There is change in the air. Providers are leaving behind substandard business models and replacing reaction with progressive ideas designed to refocus on value and the patient. Time and attention resources are finite, so it is important that new initiatives are developed with purpose. At MiraVista, we have found the following five steps to be extraordinarily useful.
1. Clearly state the objective.
This is simple enough. It is not, however, obvious. Clearly stating a specific objective provides an organizational focal point that individual members can use to recalibrate when the detail work goes astray. It is the metaphorical North Star.
A clear objective is attainable and realistic. Moreover, it should be specific and measurable. Where “improve the bottom line” is a general goal, a clear objective might read “increase gross profit 10 percent in three months by filing all applicable Medicare claims as unassigned.”
Now, each member of the team can envision their individual contributions:
“I can prepare a schedule of our top Medicare products by volume and the current gross profit margins so we know what it takes to get a 10 percent increase!” – Yeah you can, accountant person.
“I can call our software provider and get instructions for setting up patients to bill non-assigned!” – You go, girl!
“As luck would have it, MiraVista is hosting a webinar on March 22, 2017, called Living with Non-Assigned Claims, that will provide all of the reimbursement education, tips, and tricks we could ever need to meet our goal!” – Register today and prepare for shock and awe…
2. Put together a small implementation team to run experiments and analyze the results.
With all of the excitement, everyone is amped to start filing non-assigned claims. It takes real discipline to resist having the whole organization charge the hill at once. That, if you are wondering, sounds like this:
“This is your manager speaking. Beginning today, we are no longer accepting assignment on any claims. Additionally, everyone needs to work this weekend so we can resubmit every open Medicare claim as non-assigned.”
(Do not do that.)
Getting results is about execution. Because most system knowledge is based on the concept of “this is how it is supposed to work,” it provides limited guidance for success in the real world. What if EDI systems are not configured properly or there is confusion with secondary insurance payers?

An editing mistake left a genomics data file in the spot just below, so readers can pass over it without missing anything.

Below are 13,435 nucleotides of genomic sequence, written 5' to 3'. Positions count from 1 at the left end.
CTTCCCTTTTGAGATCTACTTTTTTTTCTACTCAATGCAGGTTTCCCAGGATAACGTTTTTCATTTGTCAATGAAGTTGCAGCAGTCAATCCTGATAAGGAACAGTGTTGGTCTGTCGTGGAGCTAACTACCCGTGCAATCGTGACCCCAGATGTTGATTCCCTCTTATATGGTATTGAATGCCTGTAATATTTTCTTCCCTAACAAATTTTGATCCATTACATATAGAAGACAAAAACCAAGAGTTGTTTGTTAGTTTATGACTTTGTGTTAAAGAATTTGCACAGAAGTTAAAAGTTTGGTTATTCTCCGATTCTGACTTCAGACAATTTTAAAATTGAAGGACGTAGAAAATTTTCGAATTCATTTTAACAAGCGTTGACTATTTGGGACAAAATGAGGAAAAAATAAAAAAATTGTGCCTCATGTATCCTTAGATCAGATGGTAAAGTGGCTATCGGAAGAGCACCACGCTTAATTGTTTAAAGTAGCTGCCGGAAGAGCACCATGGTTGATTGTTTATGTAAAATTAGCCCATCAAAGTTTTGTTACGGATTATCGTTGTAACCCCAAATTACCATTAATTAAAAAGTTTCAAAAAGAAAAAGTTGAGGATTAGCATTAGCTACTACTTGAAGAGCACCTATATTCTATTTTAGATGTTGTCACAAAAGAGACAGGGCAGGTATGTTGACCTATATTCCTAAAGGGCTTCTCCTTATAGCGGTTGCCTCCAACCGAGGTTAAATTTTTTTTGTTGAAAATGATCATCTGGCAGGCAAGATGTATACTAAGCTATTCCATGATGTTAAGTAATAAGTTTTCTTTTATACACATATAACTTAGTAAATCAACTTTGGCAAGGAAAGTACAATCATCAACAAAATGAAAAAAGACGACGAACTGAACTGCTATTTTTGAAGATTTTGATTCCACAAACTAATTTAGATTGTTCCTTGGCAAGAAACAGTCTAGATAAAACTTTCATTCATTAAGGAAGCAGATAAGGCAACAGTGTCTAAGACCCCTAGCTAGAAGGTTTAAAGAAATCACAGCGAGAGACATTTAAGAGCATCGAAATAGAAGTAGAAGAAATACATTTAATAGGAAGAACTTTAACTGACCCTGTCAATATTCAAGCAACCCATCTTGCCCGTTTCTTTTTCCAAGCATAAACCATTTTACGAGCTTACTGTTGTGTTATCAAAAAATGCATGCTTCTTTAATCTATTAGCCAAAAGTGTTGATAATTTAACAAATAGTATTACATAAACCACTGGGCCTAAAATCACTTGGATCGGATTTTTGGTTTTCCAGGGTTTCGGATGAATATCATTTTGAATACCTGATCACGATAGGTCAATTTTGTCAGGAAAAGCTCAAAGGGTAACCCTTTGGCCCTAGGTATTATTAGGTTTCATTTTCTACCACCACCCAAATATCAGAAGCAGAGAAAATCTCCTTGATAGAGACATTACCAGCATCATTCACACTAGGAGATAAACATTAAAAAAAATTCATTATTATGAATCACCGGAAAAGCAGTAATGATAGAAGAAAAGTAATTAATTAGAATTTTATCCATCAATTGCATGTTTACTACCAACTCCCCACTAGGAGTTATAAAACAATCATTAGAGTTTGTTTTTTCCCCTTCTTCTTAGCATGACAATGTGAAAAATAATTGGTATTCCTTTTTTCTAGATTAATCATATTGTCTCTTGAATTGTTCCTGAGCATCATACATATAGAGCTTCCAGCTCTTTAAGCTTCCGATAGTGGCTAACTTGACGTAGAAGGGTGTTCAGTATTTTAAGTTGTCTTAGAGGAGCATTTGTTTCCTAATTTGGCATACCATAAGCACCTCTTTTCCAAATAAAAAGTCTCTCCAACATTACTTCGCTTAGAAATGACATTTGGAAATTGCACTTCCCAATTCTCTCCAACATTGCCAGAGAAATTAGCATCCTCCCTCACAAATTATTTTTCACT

Instead, put together a small team to implement a test phase and analyze the results. Continuing with the non-assigned claims example, it is very important that this team is not limited to the billing department and/or management. Include payment posting representation so you know how non-assigned claims change the business of posting payments and denials. Appoint CSR representation so you are prepared to educate and satisfy your patients and referral sources.
3. Run several small isolated tests…and run them all the way to the finish line.
The first attempt will throw some curveballs. It is much easier to adapt to the unexpected with a small team and small data sets. You are going to find that there is one more checkbox that needs configuration in the billing system to properly transmit claims. You may find that secondary payers and commercial insurers are different so other existing processes need to be adjusted.
The test is not over until the claim is resolved. Simply transmitting a claim is not success (see clear objective above).
4. Deploy the minimum viable product to the whole staff based on test results.
French writer and poet Antoine de Saint-Exupéry is credited with writing:
“Perfection is achieved, not when there is nothing more to add, but when there is nothing left to take away.”
The scribes at Basecamp echoed a similar sentiment in their book Rework:
“A kick-ass half is better than a half-assed whole.”
After several iterations, it will be time to roll the new process out to the whole company. Resist the urge to add features to pacify everyone. This ship has to sail if there any hope of getting our hands on that sweet 10% increase to gross profit. Roll out the most basic version you can to get the best results. Less moving parts means less opportunity for error.
5. Rinse and repeat for new features and complexities.